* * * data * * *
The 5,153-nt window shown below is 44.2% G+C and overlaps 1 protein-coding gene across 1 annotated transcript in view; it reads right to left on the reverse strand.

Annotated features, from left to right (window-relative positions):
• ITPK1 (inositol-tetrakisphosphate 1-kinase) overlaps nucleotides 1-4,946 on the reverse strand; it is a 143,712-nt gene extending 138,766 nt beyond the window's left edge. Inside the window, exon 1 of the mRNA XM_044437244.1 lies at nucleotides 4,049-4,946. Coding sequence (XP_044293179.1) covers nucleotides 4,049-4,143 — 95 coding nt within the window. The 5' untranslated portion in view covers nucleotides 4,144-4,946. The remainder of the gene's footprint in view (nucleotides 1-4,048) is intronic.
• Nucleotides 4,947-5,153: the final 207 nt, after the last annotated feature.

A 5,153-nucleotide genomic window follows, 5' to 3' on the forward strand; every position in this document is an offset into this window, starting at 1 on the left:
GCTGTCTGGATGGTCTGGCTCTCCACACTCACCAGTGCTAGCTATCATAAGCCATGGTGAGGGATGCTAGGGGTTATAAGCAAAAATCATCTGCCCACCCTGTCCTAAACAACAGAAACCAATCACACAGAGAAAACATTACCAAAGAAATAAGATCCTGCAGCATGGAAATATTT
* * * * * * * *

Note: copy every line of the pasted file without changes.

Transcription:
The 5,153-nt window shown below is 44.2% G+C and overlaps 1 protein-coding gene across 1 annotated transcript in view; it reads right to left on the reverse strand.

Annotated features, from left to right (window-relative positions):
• ITPK1 (inositol-tetrakisphosphate 1-kinase) overlaps nucleotides 1-4,946 on the reverse strand; it is a 143,712-nt gene extending 138,766 nt beyond the window's left edge. Inside the window, exon 1 of the mRNA XM_044437244.1 lies at nucleotides 4,049-4,946. Coding sequence (XP_044293179.1) covers nucleotides 4,049-4,143 — 95 coding nt within the window. The 5' untranslated portion in view covers nucleotides 4,144-4,946. The remainder of the gene's footprint in view (nucleotides 1-4,048) is intronic.
• Nucleotides 4,947-5,153: the final 207 nt, after the last annotated feature.

A 5,153-nucleotide genomic window follows, 5' to 3' on the forward strand; every position in this document is an offset into this window, starting at 1 on the left:
GCTGTCTGGATGGTCTGGCTCTCCACACTCACCAGTGCTAGCTATCATAAGCCATGGTGAGGGATGCTAGGGGTTATAAGCAAAAATCATCTGCCCACCCTGTCCTAAACAACAGAAACCAATCACACAGAGAAAACATTACCAAAGAAATAAGATCCTGCAGCATGGAAATATTT